An inequality about unit vector orthogonal to $(1,1,...,1)$

Does there exist a constant $$\alpha>0$$ such that the following holds? $$\liminf_{n\to\infty}\inf_{x\in\mathbb{R}^n, \sum_{i=1}^nx_i^2=1, \sum_{i=1}^nx_i=0}\frac{\sum_{i This is related to the Laplacian of a special graph with adjacency matrix $$A_{ij}=1$$ when $$|i-j|\leq n/4$$ and 0 otherwise. This conjecture essentially says that the second smallest eigenvalue of the unnormalized Laplacian will grow linearly in $$n$$. This is definitely true if the graph is fully connected.

• Did you try approaching it via the Cheeger inequality? It shouldn't be too hard to find a good lower bound on the Cheeger constant for these graphs. Nov 25 '20 at 23:38
• @BrendanMcKay: doesn’t a lower bound on the Cheeger constant give you an upper bound on the second eigenvalue, rather than a lower bound? Nov 26 '20 at 7:53
• @AnthonyQuas Actually both. If $h$ is the Cheeger constant, $\lambda_2$ is the second smallest eigenvalue, and $\varDelta$ is the maximum degree, then $\frac12\lambda_2\le h\le \sqrt{\lambda_2(2\varDelta-\lambda_2)}$. (B. Mohar, JCT(B), 47 (1989) 274-291) Nov 26 '20 at 11:30
• @BrendanMcKay How to calculate the Cheeger constant for this graph? Nov 26 '20 at 16:27

$$\newcommand\Om\Omega\newcommand\de\delta\newcommand\tL{\tilde L}$$ It will be useful to restate the problem in probabilistic terms.

Consider the probability space $$\Om_n:=[n]^2$$ with $$P(\{(i,j)\})=1/n^2$$ for all $$(i,j)\in[n]^2$$, where $$[n]:=\{1,\dots,n\}$$. Let $$Y$$ and $$Z$$ be random variables (r.v.'s) defined on $$\Om_n$$ as follows: $$\begin{equation*} Y((i,j)):=x_i\sqrt n,\quad Z((i,j)):=x_j\sqrt n \end{equation*}$$ for all $$(i,j)\in[n]^2$$, so that $$Y$$ and $$Z$$ are iid zero-mean unit-variance r.v.'s.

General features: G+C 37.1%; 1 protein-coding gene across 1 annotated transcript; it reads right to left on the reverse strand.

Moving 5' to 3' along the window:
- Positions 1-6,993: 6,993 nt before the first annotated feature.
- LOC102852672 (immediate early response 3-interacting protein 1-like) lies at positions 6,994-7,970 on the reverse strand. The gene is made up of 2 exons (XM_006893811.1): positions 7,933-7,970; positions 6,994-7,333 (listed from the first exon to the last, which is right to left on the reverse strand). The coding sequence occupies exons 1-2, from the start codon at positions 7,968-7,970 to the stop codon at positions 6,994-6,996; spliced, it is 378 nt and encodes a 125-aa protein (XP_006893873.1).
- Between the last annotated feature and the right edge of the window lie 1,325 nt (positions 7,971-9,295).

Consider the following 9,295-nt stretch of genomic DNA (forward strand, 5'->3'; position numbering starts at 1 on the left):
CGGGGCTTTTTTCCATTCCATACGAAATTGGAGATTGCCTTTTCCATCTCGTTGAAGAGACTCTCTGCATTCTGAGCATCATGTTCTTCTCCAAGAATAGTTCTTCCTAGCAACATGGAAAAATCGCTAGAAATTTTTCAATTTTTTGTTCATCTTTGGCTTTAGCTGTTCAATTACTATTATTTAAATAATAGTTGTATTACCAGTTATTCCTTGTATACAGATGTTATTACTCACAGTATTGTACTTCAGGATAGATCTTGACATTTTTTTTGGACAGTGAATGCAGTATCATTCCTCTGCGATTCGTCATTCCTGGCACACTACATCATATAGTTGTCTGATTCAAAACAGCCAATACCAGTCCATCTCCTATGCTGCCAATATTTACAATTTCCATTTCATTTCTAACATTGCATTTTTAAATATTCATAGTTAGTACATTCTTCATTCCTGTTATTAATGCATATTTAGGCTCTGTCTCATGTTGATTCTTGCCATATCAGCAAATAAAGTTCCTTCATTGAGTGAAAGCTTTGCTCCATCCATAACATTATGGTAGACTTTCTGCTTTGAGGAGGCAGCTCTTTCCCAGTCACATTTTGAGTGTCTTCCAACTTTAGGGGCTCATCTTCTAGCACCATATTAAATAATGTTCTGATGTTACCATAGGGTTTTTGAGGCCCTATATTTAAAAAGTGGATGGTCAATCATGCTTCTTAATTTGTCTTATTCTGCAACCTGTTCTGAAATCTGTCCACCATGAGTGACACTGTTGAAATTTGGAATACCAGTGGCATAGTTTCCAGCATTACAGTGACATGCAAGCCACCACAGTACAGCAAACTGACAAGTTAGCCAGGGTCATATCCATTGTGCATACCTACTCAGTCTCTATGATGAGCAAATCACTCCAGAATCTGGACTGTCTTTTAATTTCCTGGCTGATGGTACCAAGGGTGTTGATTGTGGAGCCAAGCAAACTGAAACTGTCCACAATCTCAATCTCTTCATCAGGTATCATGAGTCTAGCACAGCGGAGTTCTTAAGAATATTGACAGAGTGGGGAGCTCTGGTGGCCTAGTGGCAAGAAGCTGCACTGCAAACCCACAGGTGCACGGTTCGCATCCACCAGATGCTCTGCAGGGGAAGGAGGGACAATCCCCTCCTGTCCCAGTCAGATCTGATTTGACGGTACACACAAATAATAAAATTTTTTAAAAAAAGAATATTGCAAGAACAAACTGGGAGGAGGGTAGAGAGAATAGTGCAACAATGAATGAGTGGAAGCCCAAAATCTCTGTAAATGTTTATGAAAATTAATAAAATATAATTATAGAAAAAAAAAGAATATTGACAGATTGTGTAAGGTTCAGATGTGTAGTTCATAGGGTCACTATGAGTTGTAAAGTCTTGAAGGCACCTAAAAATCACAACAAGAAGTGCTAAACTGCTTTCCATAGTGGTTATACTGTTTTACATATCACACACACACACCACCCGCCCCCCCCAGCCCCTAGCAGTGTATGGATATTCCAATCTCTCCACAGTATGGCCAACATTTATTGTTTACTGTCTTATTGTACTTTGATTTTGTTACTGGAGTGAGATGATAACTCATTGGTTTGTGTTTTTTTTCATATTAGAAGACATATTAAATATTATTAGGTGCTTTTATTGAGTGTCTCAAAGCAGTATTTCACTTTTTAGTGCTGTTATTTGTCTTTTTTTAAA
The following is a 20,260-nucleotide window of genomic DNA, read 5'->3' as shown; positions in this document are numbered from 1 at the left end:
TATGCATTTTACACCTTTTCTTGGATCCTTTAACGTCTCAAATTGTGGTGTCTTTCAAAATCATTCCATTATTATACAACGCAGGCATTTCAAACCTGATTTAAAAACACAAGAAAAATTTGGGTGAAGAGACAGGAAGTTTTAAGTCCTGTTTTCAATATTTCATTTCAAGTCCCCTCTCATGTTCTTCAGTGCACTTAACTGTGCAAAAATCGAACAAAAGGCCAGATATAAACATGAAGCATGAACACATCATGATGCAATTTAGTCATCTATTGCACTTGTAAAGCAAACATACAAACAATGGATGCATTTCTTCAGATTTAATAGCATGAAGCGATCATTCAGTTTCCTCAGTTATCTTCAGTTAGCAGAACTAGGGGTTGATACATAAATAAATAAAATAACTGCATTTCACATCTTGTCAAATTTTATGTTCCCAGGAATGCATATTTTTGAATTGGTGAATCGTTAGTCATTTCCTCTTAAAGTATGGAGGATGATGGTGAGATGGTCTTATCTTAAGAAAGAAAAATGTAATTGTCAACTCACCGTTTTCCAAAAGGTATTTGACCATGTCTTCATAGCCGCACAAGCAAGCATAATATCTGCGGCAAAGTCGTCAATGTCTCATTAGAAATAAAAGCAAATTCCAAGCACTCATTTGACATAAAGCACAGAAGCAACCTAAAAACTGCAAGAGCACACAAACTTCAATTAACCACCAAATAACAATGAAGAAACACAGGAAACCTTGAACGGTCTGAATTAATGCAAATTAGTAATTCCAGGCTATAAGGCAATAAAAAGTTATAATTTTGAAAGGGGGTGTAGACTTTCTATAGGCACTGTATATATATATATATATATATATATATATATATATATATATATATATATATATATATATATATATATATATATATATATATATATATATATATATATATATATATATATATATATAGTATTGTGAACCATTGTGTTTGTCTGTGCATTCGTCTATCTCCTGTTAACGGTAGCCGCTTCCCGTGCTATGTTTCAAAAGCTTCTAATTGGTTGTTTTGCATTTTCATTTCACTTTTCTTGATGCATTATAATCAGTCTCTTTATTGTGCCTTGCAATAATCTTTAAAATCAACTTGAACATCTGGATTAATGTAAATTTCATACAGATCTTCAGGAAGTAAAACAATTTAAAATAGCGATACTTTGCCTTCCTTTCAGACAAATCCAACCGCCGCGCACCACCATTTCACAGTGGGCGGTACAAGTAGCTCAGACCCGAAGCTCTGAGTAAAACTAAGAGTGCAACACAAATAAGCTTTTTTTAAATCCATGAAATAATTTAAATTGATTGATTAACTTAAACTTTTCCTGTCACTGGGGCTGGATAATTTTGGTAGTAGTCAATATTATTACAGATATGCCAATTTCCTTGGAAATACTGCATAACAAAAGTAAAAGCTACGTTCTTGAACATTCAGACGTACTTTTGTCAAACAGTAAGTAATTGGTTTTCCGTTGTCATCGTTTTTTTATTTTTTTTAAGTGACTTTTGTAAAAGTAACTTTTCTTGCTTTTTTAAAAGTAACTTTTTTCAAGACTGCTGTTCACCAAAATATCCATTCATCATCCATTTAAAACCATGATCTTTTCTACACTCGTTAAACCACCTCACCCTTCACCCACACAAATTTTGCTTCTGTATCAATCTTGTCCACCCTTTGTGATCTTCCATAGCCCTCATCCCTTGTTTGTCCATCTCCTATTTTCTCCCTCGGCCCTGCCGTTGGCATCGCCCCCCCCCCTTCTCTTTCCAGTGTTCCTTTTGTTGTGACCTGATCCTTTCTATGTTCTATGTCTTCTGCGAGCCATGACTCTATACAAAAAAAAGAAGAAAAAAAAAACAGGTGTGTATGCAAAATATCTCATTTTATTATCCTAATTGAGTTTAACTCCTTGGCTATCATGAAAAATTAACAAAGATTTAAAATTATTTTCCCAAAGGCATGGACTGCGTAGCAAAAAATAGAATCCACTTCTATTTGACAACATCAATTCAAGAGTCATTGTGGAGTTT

It suffices to show that $$\begin{equation*} E(Y-Z)^2\,1_C\ge c \tag{-2} \end{equation*}$$ for some universal constant $$c>0$$ and all large enough $$n$$, where $$\begin{equation*} C:=\{(i,j)\in[n]^2\colon|i-j|\le n/4\}. \end{equation*}$$

Suppose that $$n\ge8$$. Partition the interval $$[n]$$ into intervals $$\de_1,\dots,\de_8$$ in $$\mathbb N$$ of lengths as equal as possible, so that for any $$k$$ and $$l$$ in $$$$ such that $$k the interval $$\de_k$$ is to the left of $$\de_l$$, and $$\begin{equation*} p_k:=P(A_k)=P(B_k)\ge p:=1/15 \tag{-1} \end{equation*}$$ for all $$k\in$$, where $$\begin{equation*} A_k:=\de_k\times[n],\quad B_k:=[n]\times\de_k. \tag{-0.5} \end{equation*}$$ Note that events $$A_k$$ and $$B_l$$ are independent for any $$k,l$$ in $$[n]$$.

The first crucial observation is that
\begin{equation*} \begin{aligned} C\supseteq D&:=\bigcup_{j=1}^4\big((A_{2j-1}\cup A_{2j})\cap(B_{2j-1}\cup B_{2j})\big) \\ &\cup\bigcup_{j=1}^3(A_{2j}\cap B_{2j+1}) \cup\bigcup_{j=1}^3(A_{2j+1}\cap B_{2j}), \end{aligned} \tag{0} \end{equation*} and all these intersections are pairwise disjoint. Therefore, letting $$\begin{equation*} I_k:=1_{A_k},\quad J_k:=1_{B_k} \tag{0.5} \end{equation*}$$ for each $$k\in$$, we get \begin{equation*} \begin{aligned} E(Y-Z)^2\,1_C\ge L&:=E(Y-Z)^2\,1_D \\ &=E(Y-Z)^2\,\Big(\sum_{j=1}^4\big((I_{2j-1}+I_{2j})(J_{2j-1}+J_{2j})\big) \\ & +\sum_{j=1}^3 I_{2j} J_{2j+1}+\sum_{j=1}^3 I_{2j+1} J_{2j}\Big). \end{aligned} \tag{1} \end{equation*} Writing now $$(Y-Z)^2=Y^2+Z^2-2YZ$$, recalling that $$Y$$ and $$Z$$ are iid r.v.'s, and introducing $$\begin{equation*} m_{2,k}:=EY^2I_k=EZ^2J_k, \quad m_{1,k}:=EYI_k=EZJ_k, \tag{1.5} \end{equation*}$$ we see that \begin{equation*} \begin{aligned} L&=\tL:=2\sum_{j=1}^4 \big((m_{2,2j-1}+m_{2,2j})(p_{2j-1}+p_{2j})-(m_{1,2j-1}+m_{1,2j})^2\big) \\ & +2\sum_{j=1}^3 \big(m_{2,2j} p_{2j+1}+m_{2,2j+1} p_{2j}-2m_{1,2j+1} m_{1,2j}\big). \end{aligned} \tag{2} \end{equation*}